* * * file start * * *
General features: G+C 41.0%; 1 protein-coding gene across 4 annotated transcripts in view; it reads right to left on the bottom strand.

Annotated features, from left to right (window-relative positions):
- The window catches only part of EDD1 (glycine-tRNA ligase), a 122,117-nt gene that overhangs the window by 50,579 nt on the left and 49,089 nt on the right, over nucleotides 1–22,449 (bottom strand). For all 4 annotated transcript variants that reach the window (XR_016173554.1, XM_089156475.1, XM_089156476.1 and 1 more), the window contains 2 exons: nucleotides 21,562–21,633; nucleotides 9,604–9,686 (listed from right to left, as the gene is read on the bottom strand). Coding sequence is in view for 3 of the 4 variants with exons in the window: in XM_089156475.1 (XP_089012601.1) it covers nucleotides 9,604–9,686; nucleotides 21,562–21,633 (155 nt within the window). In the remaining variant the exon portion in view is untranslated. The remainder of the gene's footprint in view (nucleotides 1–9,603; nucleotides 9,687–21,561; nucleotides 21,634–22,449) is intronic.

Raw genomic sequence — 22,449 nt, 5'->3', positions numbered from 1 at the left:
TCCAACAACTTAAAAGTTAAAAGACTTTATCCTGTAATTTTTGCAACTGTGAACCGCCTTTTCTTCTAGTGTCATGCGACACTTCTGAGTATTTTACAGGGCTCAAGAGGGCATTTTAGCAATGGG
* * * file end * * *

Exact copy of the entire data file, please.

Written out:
General features: G+C 41.0%; 1 protein-coding gene across 4 annotated transcripts in view; it reads right to left on the bottom strand.

Annotated features, from left to right (window-relative positions):
- The window catches only part of EDD1 (glycine-tRNA ligase), a 122,117-nt gene that overhangs the window by 50,579 nt on the left and 49,089 nt on the right, over nucleotides 1–22,449 (bottom strand). For all 4 annotated transcript variants that reach the window (XR_016173554.1, XM_089156475.1, XM_089156476.1 and 1 more), the window contains 2 exons: nucleotides 21,562–21,633; nucleotides 9,604–9,686 (listed from right to left, as the gene is read on the bottom strand). Coding sequence is in view for 3 of the 4 variants with exons in the window: in XM_089156475.1 (XP_089012601.1) it covers nucleotides 9,604–9,686; nucleotides 21,562–21,633 (155 nt within the window). In the remaining variant the exon portion in view is untranslated. The remainder of the gene's footprint in view (nucleotides 1–9,603; nucleotides 9,687–21,561; nucleotides 21,634–22,449) is intronic.

Raw genomic sequence — 22,449 nt, 5'->3', positions numbered from 1 at the left:
TCCAACAACTTAAAAGTTAAAAGACTTTATCCTGTAATTTTTGCAACTGTGAACCGCCTTTTCTTCTAGTGTCATGCGACACTTCTGAGTATTTTACAGGGCTCAAGAGGGCATTTTAGCAATGGG